Letter from Italy

When the politically obvious isn't obvious at all: An exchange

Even you on the left, I think, fail to recognize (being born in the States) how uncivilized America, with its millions of citizens lacking health care, looks to other western people. I think by drilling the notion into American heads that much poorer capitalist nations give health care to everybody, you would get millions of votes (the same kind of popular mass vote as for FDR). Any politician should appreciate that. But in their dependence on corporate money, they still appreciate dollars more than votes.

Please, when you give this European letter to Democrats all over, remember that I helped give America finally that obvious goal of universal health care!


James O'Brien

Paolo De Falco


Dear Paolo,

You have no idea how scandalous this letter of yours will sound to some American ears. First, everything you say is true. The popular appeal of political campaigns built on national health care would be enormous. Promoted the right way--in clear, unapologetic terms that portray private healthcare companies as the profiteers and empire builders they are--such a platform would sweep the country.

Why doesn't it happen? Lots of reasons. The whole political culture of America after World War II has conspired against popular impulses like universal health care. The commie witch hunts and ceaseless red-baiting of the cold war years kept lefties, liberals, and small-d democrats in America from pursuing the sorts of measures their counterparts in other Western countries were undertaking. While Europe and Canada were creating programs like national health, American politicians were busy scaring the public about creeping socialism in all its guises. Then, too, racism has always been a useful lever for dividing America's have-nots when they get unruly. And our education system has done its part. As the late, great political critic Walter Karp once wrote, "What the public schools practice with remorseless proficiency...is the prevention of citizenship and the stifling of self-government. When 58 percent of the thirteen-year-olds tested by the National Assessment for Educational Progress think it is against the law to start a third party in America, we are dealing not with a sad educational failure but with a remarkably subtle success."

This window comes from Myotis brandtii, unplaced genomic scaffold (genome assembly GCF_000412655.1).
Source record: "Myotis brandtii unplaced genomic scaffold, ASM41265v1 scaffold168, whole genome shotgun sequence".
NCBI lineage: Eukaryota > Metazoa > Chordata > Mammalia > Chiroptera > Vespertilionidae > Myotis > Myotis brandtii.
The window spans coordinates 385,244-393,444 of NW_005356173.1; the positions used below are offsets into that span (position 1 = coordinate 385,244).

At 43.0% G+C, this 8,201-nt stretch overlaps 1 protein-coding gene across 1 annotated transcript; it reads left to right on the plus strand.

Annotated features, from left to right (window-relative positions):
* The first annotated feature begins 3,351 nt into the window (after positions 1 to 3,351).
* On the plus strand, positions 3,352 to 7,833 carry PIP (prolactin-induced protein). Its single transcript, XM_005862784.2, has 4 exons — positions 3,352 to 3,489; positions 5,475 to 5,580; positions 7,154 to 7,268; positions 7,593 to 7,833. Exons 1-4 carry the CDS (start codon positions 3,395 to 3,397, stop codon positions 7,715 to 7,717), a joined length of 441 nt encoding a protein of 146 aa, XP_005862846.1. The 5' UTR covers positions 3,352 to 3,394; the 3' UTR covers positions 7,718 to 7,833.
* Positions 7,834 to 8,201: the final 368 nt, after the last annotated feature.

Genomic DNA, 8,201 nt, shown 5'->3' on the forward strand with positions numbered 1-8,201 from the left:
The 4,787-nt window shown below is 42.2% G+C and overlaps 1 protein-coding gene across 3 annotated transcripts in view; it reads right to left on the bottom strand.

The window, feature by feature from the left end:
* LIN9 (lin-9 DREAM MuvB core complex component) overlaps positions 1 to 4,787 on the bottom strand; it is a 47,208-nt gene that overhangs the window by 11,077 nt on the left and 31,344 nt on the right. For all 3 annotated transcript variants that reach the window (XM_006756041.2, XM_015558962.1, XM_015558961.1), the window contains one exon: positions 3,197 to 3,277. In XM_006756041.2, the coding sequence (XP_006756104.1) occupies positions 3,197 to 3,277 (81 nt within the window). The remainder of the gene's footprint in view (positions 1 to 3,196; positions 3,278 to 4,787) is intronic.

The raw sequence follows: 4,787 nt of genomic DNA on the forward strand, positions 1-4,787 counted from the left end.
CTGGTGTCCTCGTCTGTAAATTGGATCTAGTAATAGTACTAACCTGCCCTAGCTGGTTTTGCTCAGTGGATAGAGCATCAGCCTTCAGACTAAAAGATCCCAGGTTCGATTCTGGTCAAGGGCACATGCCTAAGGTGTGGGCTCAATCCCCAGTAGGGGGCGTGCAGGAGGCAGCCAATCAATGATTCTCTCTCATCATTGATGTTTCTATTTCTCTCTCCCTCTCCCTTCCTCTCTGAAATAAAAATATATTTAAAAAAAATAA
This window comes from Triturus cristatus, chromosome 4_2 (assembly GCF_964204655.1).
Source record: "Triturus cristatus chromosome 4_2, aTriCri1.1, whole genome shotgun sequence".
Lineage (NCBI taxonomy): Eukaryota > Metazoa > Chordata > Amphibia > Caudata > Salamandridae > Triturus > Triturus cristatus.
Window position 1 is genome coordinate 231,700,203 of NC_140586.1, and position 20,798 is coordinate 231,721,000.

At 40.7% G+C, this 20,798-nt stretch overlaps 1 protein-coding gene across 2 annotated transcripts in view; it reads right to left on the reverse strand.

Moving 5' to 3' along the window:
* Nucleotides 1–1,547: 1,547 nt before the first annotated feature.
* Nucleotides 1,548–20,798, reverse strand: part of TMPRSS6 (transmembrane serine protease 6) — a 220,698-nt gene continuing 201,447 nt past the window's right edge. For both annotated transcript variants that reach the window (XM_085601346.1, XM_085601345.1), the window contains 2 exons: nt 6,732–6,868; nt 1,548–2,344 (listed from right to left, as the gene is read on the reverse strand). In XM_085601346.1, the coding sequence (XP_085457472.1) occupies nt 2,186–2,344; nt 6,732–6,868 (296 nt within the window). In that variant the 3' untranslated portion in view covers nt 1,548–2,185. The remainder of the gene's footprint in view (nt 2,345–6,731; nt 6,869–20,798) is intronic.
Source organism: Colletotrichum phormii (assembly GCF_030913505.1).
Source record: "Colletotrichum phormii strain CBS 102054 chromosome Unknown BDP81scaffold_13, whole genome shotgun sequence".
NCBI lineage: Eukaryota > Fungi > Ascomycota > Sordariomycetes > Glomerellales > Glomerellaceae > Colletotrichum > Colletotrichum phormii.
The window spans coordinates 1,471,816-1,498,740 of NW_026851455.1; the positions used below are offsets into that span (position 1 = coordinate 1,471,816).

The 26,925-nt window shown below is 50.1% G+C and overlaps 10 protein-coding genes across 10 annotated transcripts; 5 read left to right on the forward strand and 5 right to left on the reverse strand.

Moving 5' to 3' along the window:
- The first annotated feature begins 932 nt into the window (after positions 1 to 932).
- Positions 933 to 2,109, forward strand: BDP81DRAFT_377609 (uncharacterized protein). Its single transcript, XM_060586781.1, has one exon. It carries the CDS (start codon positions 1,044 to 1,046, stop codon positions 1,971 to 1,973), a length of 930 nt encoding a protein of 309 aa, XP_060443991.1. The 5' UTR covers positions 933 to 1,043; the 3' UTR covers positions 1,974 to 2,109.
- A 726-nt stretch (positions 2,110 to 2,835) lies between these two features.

Personally, I believe a great many Americans are ready to shed those old clothes and swim off into uncharted waters. They feel lost and betrayed and their allegiance is up for grabs. The main barrier to reaching them with a message like yours is money. Have you ever stopped to ask yourself why both of America's major parties vehemently oppose changing a system of campaign finance that costs them exorbitant and constantly escalating sums? This is an important question, so it needs defusing. The talking heads on TV flap their gums about it endlessly. It's always the same: "Politicians are greedy!" one will say. "No, no," his "opponent" then objects. "The real trouble is, the parties always get caught up in partisan bickering." And so on.

None of the commentators ever draws the obvious conclusion regarding money and politics: Democrats and Republicans don't want to change the present system precisely because it sets a high price for participating and thereby ensures that no idea distasteful to the parties' owners and managers will ever get a hearing in the court of public opinion. Careers in politics have to be prohibitively expensive, or the wrong sorts of people will get in the game. You can scoff at the perversity of this system all you like; the point is that it works very well for the people who control it.

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